School of One is an instructional program that personalizes learning through an innovative combination of teachers, physical space, and technology in the classroom.
By integrating multiple “modalities” of instruction – live teacher‐led lessons, software‐based lessons, collaborative activities, virtual tutors, and individual practice – into the same learning space, School of One can effectively differentiate instruction based on each student’s unique academic needs.
The program operates in open, 2000‐square‐foot spaces, each subdivided into smaller stations and organized by the various modalities. This design sets the stage for a significant breakthrough: multiple skills can be taught at the same time in different parts of the room, freeing students to learn at their own speed and according to their preferred modalities. But this complex process is not left to chance; instead, School of One’s pioneering learning algorithm generates a daily plan for each student, drawn from thousands of lessons from more than fifty providers across the modalities. These daily plans are projected on large monitors distributed around the space, showing students where to go and teachers who to expect in which areas at all times.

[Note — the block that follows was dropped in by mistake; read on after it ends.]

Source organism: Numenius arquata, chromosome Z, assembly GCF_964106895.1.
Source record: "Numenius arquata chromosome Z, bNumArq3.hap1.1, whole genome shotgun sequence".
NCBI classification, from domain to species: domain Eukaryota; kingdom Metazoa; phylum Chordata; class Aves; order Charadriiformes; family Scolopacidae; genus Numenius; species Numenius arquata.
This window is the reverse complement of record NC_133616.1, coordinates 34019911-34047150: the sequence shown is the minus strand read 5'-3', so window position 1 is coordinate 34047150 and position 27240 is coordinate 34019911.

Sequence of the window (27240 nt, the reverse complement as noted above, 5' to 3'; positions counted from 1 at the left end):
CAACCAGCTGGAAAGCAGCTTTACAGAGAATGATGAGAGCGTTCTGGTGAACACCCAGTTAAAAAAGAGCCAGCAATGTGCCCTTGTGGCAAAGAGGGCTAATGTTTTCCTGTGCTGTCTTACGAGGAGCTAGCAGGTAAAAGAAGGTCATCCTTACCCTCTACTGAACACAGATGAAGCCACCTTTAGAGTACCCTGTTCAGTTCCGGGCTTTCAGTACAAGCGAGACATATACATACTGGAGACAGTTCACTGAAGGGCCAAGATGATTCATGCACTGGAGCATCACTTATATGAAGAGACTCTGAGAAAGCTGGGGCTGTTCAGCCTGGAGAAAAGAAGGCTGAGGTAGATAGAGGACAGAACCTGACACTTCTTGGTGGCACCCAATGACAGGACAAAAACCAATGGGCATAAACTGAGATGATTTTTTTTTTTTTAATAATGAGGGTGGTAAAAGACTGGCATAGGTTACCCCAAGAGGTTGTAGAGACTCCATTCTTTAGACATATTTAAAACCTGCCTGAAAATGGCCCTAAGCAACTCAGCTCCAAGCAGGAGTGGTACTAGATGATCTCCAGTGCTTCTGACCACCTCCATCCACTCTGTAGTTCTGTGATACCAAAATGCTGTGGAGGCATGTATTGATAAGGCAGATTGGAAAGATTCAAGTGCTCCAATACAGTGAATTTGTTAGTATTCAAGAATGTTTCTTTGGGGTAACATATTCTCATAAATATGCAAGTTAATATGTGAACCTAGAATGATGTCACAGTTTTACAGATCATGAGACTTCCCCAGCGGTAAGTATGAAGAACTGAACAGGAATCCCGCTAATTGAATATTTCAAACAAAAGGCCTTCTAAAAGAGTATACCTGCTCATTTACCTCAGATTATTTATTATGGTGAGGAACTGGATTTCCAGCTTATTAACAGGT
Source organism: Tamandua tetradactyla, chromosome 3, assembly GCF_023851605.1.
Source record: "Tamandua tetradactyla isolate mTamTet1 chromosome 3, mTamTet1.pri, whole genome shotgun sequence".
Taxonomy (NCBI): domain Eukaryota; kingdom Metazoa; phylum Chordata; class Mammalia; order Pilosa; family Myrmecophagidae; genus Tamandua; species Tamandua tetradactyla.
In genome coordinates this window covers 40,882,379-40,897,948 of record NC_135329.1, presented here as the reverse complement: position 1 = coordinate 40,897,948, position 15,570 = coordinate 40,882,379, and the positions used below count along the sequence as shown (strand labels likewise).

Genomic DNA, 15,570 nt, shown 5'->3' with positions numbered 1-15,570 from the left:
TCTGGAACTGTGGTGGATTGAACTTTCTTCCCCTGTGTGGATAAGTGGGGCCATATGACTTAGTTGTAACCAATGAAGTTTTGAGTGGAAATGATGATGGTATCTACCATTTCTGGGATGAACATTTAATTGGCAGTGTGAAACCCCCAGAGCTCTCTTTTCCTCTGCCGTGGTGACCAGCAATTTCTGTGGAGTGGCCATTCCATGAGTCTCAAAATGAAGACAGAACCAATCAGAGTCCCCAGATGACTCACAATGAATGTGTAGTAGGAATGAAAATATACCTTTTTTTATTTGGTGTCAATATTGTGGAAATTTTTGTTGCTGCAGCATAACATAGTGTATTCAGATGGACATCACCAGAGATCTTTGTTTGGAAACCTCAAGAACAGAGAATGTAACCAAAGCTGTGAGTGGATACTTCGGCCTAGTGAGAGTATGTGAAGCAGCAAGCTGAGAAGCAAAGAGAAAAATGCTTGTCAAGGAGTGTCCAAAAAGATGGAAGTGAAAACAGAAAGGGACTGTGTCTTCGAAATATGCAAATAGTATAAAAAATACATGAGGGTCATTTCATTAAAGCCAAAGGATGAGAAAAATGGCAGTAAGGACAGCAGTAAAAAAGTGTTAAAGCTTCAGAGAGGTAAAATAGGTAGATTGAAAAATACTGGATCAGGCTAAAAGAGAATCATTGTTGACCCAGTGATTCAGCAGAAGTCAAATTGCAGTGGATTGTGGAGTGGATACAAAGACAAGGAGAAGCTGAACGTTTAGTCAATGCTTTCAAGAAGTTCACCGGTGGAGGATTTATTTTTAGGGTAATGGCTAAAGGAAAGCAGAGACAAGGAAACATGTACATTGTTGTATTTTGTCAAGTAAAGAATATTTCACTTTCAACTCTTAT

During class, teachers deliver instruction to groups of students who are all working on the same skill; before and after class, teachers analyze data and can adjust the daily student plans recommended by School of One’s learning algorithm. All in all, School of One’s technology streamlines numerous administrative tasks related to grading, assessments, and planning, allowing teachers to spend significantly more time preparing high‐quality lessons, helping students to synthesize the material, and diagnosing individual misconceptions.
Students take daily online quizzes that generate instant progress reports for students, parents, and teachers to access. Students who struggle repeatedly are flagged for intensive intervention, and those who demonstrate mastery are moved forward to new material. At the same time, curricular materials are evaluated on the basis of their effectiveness. As School of One grows to serve more students, the data gets richer, the trends become more robust, and the daily scheduling algorithm gets smarter. Effective material is scheduled more frequently, and ineffective material is phased out.
Launched as an 80‐student pilot program in the summer of 2009, School of One is currently the full‐time mathematics curriculum in three New York City public middle schools, serving approximately 1,500 students. Articles on School of One have appeared in the New York Times, Huffington Post, Atlantic Monthly, Education Next, eSchool News, and Time, where it was named one of the top fifty inventions of 2009. It was also designated a top‐rated applicant to US Department of Education’s Investing in Innovation (i3) grant competition.